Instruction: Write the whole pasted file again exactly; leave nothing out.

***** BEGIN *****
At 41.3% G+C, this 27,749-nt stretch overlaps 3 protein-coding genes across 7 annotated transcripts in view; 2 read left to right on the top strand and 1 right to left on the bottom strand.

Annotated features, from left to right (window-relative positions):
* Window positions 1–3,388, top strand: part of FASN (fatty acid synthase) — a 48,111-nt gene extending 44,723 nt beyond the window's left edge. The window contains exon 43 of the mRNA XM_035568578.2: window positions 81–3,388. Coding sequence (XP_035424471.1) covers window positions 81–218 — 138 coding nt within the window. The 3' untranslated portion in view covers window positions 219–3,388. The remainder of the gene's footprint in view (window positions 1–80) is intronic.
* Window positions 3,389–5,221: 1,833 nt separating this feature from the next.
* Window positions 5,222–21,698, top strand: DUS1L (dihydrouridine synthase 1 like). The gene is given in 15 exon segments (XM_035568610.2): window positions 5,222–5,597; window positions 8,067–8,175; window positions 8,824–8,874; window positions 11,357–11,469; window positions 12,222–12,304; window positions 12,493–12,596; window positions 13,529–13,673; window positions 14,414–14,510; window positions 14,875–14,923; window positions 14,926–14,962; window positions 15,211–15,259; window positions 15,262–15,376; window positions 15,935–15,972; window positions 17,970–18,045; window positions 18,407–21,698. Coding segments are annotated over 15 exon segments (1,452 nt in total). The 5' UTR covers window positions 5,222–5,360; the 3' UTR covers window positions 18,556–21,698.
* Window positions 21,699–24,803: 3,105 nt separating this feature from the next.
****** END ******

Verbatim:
At 41.3% G+C, this 27,749-nt stretch overlaps 3 protein-coding genes across 7 annotated transcripts in view; 2 read left to right on the top strand and 1 right to left on the bottom strand.

Annotated features, from left to right (window-relative positions):
* Window positions 1–3,388, top strand: part of FASN (fatty acid synthase) — a 48,111-nt gene extending 44,723 nt beyond the window's left edge. The window contains exon 43 of the mRNA XM_035568578.2: window positions 81–3,388. Coding sequence (XP_035424471.1) covers window positions 81–218 — 138 coding nt within the window. The 3' untranslated portion in view covers window positions 219–3,388. The remainder of the gene's footprint in view (window positions 1–80) is intronic.
* Window positions 3,389–5,221: 1,833 nt separating this feature from the next.
* Window positions 5,222–21,698, top strand: DUS1L (dihydrouridine synthase 1 like). The gene is given in 15 exon segments (XM_035568610.2): window positions 5,222–5,597; window positions 8,067–8,175; window positions 8,824–8,874; window positions 11,357–11,469; window positions 12,222–12,304; window positions 12,493–12,596; window positions 13,529–13,673; window positions 14,414–14,510; window positions 14,875–14,923; window positions 14,926–14,962; window positions 15,211–15,259; window positions 15,262–15,376; window positions 15,935–15,972; window positions 17,970–18,045; window positions 18,407–21,698. Coding segments are annotated over 15 exon segments (1,452 nt in total). The 5' UTR covers window positions 5,222–5,360; the 3' UTR covers window positions 18,556–21,698.
* Window positions 21,699–24,803: 3,105 nt separating this feature from the next.